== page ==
The first of these files is named Makefile. It's a very simple Makefile with three targets: all, install and clean.

        $(MAKE) -C arch
        $(MAKE) -C arch install
        $(MAKE) -C arch clean
Two additional features need to be explained to understand this Makefile. First note the term $(MAKE). That's how Make understands definitions similar to C makros. It may be defined somewhere else as MAKE=make, however, specially $(MAKE) is internally predefined. The second feature is the command line option -C directory. This instructs make to change to the specified directory before starting to read the Makefile.

As you can see, for each target Make is called for each Nut/OS module subdirectory with the same target again. Of course, the Configurator also creates the Makefiles in these subdirectories, which are much more interesting than the top level Makefile.

Let's stay at the top level, where the Configurator created two additional files, and defines several macros, similar to the internally defined $(MAKE), which I explained above. When building Nut/OS for the ATmega128 using AVRGCC, this file contains


include $(top_blddir)/
Whenever $(MCU) appears in a Makefile, Make will replace it with $(MCU_ATMEGA128), which in turn is replaced by atmega128.

The last line of instructs Make to include, which initially contains a single line

Here's another interesting feature of Make: We can append new string to existing macros. Together with the definition in, $(HWDEF) will be finally expanded to -D__HARVARD_ARCH__ -DETHERNUT2. As long as you are using the Ethernut 2 hardware, this is just fine. When building Nut/OS, this compile option is simply ignored. However, the same entry is added by the Configurator when creating the sample directory and should be removed before compiling any of the samples. Hey, wait, we are building Nut/OS. More on the sample applications later.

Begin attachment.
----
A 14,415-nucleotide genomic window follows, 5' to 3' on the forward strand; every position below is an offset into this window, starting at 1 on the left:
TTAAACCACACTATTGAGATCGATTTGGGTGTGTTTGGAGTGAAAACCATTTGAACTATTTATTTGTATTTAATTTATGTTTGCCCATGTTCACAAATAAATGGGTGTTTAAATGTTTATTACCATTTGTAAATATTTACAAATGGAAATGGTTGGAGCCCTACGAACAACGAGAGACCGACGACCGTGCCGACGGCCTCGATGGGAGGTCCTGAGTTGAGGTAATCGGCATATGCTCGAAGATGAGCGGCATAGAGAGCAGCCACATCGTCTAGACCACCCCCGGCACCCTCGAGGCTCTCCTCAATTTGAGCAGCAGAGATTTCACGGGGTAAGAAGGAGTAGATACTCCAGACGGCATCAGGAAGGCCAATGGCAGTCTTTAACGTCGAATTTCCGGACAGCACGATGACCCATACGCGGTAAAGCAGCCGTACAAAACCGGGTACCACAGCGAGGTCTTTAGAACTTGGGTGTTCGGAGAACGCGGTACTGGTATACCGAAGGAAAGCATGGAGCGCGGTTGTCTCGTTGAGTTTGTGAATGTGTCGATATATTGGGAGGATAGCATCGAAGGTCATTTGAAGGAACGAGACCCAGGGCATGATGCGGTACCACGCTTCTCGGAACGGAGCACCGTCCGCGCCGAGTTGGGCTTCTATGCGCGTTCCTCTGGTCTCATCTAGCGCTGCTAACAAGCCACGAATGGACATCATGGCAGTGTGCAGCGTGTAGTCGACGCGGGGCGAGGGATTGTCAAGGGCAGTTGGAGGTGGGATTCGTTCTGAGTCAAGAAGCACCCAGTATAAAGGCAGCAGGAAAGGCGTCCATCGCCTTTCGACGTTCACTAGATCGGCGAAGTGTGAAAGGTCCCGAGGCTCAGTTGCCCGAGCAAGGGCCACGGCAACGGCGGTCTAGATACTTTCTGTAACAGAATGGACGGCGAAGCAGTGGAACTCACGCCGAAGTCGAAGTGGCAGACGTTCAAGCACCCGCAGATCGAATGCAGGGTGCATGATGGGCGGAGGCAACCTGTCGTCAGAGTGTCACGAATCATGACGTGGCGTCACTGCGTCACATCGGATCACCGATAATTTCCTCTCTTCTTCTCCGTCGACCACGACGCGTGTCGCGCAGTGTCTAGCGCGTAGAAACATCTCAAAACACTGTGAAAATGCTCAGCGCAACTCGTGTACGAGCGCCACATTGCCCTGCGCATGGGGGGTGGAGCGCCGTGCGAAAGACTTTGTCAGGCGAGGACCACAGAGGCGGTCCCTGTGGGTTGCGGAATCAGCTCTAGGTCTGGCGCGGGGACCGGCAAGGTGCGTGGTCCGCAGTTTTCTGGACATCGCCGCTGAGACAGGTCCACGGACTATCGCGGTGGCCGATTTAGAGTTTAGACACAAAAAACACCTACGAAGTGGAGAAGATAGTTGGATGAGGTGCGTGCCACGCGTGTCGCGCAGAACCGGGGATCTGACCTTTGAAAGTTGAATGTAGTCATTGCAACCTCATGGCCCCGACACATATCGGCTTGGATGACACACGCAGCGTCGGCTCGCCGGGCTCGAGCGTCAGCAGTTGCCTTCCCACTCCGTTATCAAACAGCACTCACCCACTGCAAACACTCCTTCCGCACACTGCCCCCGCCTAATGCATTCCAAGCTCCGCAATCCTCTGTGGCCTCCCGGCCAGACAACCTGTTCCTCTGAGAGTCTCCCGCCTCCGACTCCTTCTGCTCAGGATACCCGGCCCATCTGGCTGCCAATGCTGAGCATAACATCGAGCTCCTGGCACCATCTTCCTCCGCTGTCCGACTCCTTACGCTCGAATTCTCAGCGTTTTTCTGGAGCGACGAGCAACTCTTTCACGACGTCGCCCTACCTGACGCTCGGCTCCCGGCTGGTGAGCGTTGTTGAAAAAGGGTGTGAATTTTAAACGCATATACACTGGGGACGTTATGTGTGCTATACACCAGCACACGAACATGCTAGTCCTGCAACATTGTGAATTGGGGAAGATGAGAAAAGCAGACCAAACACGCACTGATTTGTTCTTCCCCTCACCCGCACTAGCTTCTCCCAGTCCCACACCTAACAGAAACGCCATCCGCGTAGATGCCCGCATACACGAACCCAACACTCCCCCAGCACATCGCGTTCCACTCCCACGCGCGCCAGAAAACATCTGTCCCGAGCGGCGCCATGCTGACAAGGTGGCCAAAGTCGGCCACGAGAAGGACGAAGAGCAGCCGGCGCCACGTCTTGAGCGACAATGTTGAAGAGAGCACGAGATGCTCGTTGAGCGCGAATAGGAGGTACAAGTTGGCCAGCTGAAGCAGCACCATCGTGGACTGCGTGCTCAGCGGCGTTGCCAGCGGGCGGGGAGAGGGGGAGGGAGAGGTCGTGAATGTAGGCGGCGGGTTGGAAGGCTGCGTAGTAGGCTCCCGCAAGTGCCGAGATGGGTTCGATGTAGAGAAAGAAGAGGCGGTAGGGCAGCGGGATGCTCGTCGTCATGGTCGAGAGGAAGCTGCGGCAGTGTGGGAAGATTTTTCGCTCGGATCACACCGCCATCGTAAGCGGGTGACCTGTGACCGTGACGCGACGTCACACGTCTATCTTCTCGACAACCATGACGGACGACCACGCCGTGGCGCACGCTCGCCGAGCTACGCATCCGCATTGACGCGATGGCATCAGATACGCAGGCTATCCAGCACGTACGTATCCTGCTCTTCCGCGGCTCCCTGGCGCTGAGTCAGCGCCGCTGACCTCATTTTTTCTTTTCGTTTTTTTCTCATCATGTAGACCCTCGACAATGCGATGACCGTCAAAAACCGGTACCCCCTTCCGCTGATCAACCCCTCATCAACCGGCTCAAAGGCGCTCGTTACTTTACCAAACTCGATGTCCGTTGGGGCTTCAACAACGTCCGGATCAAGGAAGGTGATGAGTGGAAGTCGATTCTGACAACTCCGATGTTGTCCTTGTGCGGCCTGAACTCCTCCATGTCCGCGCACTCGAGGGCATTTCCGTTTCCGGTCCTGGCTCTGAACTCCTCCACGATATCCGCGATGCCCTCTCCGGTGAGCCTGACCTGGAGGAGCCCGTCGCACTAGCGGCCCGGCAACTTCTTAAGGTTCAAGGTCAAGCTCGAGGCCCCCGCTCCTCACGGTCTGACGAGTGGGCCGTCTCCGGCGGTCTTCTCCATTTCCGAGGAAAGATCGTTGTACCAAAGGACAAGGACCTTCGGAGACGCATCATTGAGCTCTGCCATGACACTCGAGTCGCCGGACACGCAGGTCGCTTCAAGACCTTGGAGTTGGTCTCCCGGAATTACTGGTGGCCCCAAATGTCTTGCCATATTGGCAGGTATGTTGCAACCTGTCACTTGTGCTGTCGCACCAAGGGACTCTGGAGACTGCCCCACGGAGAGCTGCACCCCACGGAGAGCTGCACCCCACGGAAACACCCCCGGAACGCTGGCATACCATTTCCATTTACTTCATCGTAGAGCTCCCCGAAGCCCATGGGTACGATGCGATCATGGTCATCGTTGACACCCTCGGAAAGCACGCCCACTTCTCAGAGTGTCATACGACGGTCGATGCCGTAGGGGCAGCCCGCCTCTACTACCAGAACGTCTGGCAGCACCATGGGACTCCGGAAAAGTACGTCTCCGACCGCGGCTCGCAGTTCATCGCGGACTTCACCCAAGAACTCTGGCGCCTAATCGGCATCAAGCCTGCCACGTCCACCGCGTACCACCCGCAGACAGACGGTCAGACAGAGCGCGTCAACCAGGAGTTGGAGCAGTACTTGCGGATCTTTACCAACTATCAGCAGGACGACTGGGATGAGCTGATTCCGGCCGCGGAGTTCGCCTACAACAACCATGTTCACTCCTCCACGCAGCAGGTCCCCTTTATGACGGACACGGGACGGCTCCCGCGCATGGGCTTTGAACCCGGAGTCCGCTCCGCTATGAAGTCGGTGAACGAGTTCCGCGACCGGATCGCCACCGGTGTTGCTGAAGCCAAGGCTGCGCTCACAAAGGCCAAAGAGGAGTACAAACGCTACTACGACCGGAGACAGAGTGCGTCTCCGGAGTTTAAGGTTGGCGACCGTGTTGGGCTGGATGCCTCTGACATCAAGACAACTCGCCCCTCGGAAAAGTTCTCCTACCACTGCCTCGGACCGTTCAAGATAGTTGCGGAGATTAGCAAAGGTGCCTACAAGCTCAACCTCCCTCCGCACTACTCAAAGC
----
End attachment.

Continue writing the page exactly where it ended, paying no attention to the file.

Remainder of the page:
Each time, when you re-create the build tree, the Configurator will overwrite existing files in the build tree. Thus, do not edit them, because your changes will get lost. is an exception. It is initially created, if it doesn't exists. If it exists, the Configurator will not touch it. You can use it to add additional compile options, for example.

HWDEF += -g3 -gdwarf-2

Now let's dive into one of the subdirectories and see, what the Configurator created there. We choose subdirectory os, which mostly contains the Nut/OS kernel code. Wonder! It contains nothing but another Makefile.

PROJ =  libnutos

top_srcdir = c:/ethernut/nut
top_blddir = c:/ethernut/nutbld

VPATH = $(top_srcdir)/os

SRCS =   heap.c bankmem.c thread.c timer.c event.c devreg.c confos.c version.c \
         semaphore.c mutex.c msg.c osdebug.c tracer.c
OBJ1 = nutinit.o

OBJS = $(SRCS:.c=.o)
include $(top_blddir)/

include $(top_srcdir)/Makedefs.avr-gcc


all: $(PROJ).a $(OBJS) $(OBJ1)

install: $(PROJ).a $(OBJ1)
        $(CP) $(PROJ).a c:/ethernut/nutbld/lib/$(PROJ).a
        $(CP) $(OBJ1) c:/ethernut/nutbld/lib/$(notdir $(OBJ1))

include $(top_srcdir)/Makerules.avr-gcc

.PHONY: clean
clean: cleancc cleanedit
        -rm -f $(PROJ).a
        -rm -f $(OBJ1)
Here is some of the cryptic stuff like OBJS = $(SRCS:.c=.o), which is hated so much by Makefile ignorants and which we will not explain here either. Instead we concentrate on those parts, which are relevant to the Nut/OS configuration. Most important is the list of source files
SRCS =   heap.c bankmem.c thread.c timer.c event.c devreg.c confos.c version.c \
         semaphore.c mutex.c msg.c osdebug.c tracer.c
When using the Configurator, you may have recognized, that some parts in the module tree are disabled. That's because the Configurator keeps track of module dependencies. For example, some drivers like the AVR USART driver do not make sense for the ARM CPU and will be deactivated when selecting this CPU. Now each Nut/OS module displayed in the Configurator's module tree is associated with one or more source files. When creating the build tree, the Configurator will exactly place all source files of all activated modules in the SRCS line. As a result, the final Nut/OS libraries will contain only those modules, which are available on your target platform.

Not less important lines in os/Makefile are

include $(top_blddir)/
include $(top_srcdir)/Makedefs.avr-gcc
include $(top_srcdir)/Makerules.avr-gcc